Red wine and amphetamines

Jul 3, 2002 at 12:00 am

The Buff Medways and the Von Bondies
May 17, The Boston Arms
Tufnell Park, London

12:30 p.m.:
Okey-doke. The Von Bondies are playing with garage godfather Billy Childish (in his incarnation as The Buff Medways), and the gig is right down the street. Of course, the show is going to be ridiculously oversubscribed and the place is a fucking firetrap of the highest order. Of course, as per usual, I have no contact numbers, no name, no nothing, so I’m just gonna show up with a copy of Metro Times and see if I can swing it.

4 p.m.: Hiked down to the Boston Arms, and all the doors to the venue are shut. Walk back home, start calling to see if anyone I know knows anyone who works there.

8:30 p.m.: Walked back to the Boston Arms and into the downstairs pub and ran into Von Bondie bassist Carrie Smith. Asked her what time they were going on, and found out they weren’t. It appears that the promoter pulled a fast one, promising Billy Childish/Buff Medways a completely untouchable backline while telling the VB’s that they could use their own gear. Plus, the VB’s are playing the “Jools Holland” TV show tonight, so it was going to be a scheduling nightmare. The Von Bondies are going to come back to see the Buff Medways at 11 p.m., and there’s no way I’m growing old in the Boston Arms for three hours until the Buff Medways come on. Carrie is nice enough to offer to put me on the list for the Underworld show next week.

11:05 p.m.: Partner Tim shows up and we head down the road to the Buff Medways. After some ’assle with securi’y, we get in.

Billy Childish reminds me of my mate Dave’s grandfather — if my mate Dave’s grandfather lived in his mother’s garage and painted strange paintings and wrote poetry and recorded incandescent garage music all day and most of the night. Onstage, there’s a scrawny Englishman of indeterminate age. He could be a 28-year-old coal miner staring out of a prewar photo, he could be in his 60s. It’s not important. Try not to think about it.

What is important is that he is making an impassioned racket. Billy Childish has been doing this since the late ’70’s. It is his life’s work. He means it, maaan, and has more to show for it, made more sacrifices for it, than any hipster in the audience tonight. This is a launch party for his 100th record. Can you imagine an angst-ridden major-label artiste working that hard? Name one.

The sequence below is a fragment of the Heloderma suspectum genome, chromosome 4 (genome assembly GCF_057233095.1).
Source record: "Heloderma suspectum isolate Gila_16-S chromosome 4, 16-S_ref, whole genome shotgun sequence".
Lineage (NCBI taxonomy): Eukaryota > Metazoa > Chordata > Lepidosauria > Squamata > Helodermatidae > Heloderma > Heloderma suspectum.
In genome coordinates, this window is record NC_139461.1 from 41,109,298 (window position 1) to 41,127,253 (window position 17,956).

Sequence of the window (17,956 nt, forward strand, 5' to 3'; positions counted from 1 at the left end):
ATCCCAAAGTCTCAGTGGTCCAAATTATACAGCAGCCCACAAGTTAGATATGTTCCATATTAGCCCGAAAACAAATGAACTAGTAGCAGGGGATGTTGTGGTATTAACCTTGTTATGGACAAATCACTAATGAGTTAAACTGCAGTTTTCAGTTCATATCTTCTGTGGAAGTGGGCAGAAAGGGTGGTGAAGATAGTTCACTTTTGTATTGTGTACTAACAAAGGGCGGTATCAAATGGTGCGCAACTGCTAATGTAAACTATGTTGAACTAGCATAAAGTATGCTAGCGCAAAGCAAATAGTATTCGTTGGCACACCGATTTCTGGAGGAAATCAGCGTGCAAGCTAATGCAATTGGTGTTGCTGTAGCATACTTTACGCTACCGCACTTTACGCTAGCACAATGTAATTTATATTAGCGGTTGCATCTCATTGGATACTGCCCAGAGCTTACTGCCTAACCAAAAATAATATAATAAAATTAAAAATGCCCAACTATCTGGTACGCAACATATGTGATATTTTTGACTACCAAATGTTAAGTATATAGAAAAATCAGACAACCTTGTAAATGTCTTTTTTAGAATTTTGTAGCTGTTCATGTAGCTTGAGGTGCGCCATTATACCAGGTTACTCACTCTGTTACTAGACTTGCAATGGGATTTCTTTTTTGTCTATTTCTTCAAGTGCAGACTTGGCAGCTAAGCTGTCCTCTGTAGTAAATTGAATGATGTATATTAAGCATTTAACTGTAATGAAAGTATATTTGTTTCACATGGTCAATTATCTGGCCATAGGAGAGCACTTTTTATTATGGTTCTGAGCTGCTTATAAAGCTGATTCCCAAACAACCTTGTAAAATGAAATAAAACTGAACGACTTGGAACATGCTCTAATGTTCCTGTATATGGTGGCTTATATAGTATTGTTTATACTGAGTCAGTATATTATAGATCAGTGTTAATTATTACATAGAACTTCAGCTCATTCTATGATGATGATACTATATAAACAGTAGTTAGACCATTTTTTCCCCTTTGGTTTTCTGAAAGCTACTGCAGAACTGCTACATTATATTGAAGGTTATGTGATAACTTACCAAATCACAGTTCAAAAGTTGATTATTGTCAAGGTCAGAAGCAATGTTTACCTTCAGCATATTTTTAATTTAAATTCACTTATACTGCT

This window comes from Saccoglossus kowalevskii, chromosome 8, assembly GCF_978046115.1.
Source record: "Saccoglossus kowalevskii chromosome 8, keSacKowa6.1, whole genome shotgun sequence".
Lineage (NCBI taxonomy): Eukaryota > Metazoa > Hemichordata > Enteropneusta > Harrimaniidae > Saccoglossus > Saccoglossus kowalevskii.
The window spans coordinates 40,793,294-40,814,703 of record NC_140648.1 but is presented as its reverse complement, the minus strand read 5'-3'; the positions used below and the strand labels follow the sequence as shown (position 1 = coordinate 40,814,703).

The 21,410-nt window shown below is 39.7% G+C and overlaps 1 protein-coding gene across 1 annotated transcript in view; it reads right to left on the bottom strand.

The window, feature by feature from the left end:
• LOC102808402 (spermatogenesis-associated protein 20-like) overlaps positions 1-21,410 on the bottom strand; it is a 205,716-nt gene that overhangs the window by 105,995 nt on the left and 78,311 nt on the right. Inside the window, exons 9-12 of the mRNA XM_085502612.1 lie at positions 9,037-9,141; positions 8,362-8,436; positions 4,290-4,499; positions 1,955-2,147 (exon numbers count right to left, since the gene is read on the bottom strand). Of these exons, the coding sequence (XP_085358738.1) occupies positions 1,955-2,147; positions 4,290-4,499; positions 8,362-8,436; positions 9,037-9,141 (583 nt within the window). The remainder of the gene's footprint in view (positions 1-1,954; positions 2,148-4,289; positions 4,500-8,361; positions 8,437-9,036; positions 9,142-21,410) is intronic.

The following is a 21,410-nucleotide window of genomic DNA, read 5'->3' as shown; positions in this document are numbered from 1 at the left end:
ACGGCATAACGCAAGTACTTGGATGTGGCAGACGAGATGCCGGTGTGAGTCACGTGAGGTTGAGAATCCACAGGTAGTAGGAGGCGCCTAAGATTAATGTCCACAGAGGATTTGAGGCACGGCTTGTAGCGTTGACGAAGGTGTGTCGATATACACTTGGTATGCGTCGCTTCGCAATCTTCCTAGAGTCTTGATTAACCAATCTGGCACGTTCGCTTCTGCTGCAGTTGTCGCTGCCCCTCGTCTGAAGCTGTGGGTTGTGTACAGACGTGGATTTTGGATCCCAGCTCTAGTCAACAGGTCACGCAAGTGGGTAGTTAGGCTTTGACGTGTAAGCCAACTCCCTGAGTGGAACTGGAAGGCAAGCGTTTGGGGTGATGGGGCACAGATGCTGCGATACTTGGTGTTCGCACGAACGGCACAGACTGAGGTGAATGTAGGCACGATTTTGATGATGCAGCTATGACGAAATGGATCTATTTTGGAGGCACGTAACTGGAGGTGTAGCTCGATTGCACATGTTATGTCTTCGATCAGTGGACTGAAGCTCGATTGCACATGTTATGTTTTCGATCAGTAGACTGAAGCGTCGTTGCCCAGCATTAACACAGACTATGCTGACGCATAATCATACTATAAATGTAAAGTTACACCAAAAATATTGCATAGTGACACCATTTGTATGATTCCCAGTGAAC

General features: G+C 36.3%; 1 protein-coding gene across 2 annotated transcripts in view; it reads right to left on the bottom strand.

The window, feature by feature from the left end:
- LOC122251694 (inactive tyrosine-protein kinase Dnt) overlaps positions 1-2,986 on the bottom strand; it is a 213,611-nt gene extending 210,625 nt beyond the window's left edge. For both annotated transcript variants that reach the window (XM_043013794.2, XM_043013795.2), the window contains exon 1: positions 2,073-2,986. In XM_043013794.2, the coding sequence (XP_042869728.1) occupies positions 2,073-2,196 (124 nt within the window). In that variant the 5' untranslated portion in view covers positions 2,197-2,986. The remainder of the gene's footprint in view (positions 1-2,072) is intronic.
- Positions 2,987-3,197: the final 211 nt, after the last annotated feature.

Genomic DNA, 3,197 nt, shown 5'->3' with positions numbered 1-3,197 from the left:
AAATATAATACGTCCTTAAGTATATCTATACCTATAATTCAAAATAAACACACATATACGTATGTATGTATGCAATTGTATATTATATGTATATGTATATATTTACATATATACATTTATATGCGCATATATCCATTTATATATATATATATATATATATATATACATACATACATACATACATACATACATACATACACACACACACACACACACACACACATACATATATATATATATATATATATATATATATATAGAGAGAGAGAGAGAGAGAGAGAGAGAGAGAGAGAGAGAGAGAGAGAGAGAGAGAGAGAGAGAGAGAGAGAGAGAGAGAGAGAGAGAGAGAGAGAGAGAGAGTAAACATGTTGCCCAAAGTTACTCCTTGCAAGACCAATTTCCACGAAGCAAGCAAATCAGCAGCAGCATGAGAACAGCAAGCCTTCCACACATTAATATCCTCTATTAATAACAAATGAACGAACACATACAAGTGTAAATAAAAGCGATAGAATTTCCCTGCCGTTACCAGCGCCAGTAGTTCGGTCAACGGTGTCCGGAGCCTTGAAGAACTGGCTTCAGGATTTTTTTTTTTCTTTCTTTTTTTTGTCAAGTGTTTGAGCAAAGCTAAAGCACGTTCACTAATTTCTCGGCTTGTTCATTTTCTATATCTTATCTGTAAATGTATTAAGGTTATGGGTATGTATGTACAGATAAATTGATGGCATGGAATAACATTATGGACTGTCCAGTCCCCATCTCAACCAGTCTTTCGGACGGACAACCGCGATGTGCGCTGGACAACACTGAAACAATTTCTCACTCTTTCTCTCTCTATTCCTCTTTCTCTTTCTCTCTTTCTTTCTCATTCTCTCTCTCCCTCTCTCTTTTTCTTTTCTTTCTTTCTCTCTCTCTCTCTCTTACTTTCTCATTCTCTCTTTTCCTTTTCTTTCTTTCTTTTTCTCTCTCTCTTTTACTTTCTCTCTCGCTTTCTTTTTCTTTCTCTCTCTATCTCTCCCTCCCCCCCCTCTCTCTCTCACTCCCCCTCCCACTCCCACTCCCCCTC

I only came with £15 in my pocket. I buy a round, and then a sense of holy obligation compels me to go to the merch stall, because this man should not be living in his mom’s garage. Where I buy a book. And this is what I love about this country — that a man like Mr. Childish, who is a genuine, card-carrying eccentric, can get up on a stage and play noisy, primal rock and roll to a bunch of 20-year-old hipsters without any self-conscious baggage.

The Buff Medways sound like every fuzzy, worn-out mono garage single you ever wish you’d owned. They did a version of Jimi Hendrix’s “Fire” and it probably sounded more like the original (which may well have been played live in the same room) than all the GIT-schooled, perfectly amplified mooks in America. God save Billy Childish, God save rock and roll.

The Von Bondies with Modey Lemon
May 27, The Underworld
Camden Town, London

I went to see the Von Bondies with Modey Lemon and lived to tell the tale. Fucking amazing stuff. Blinding songs and rock and roll hearts all around.

Modey Lemon are a two-man tag team with a Moog, an electric guitar, a fuzz box parade and a drummer who beats the living shit out of his kit. Fantastic. Want to see more.

The Von Bondies come onstage and take that rock and roll heart, throw away the fuses and plug it straight into the mains. Nothing precious, just true, intelligent rock and roll overdrive. Conviction. This is like a musical trust fall — close your eyes, let go and believe that the noise will catch you and carry you skyward. And it just keeps getting better. The show is sold out, the audience is up for anything, and the band is giving everything away. This is their last date on this tour, they’ve been working their asses off — and tonight is about letting it all go. Copious amounts of alcohol are involved.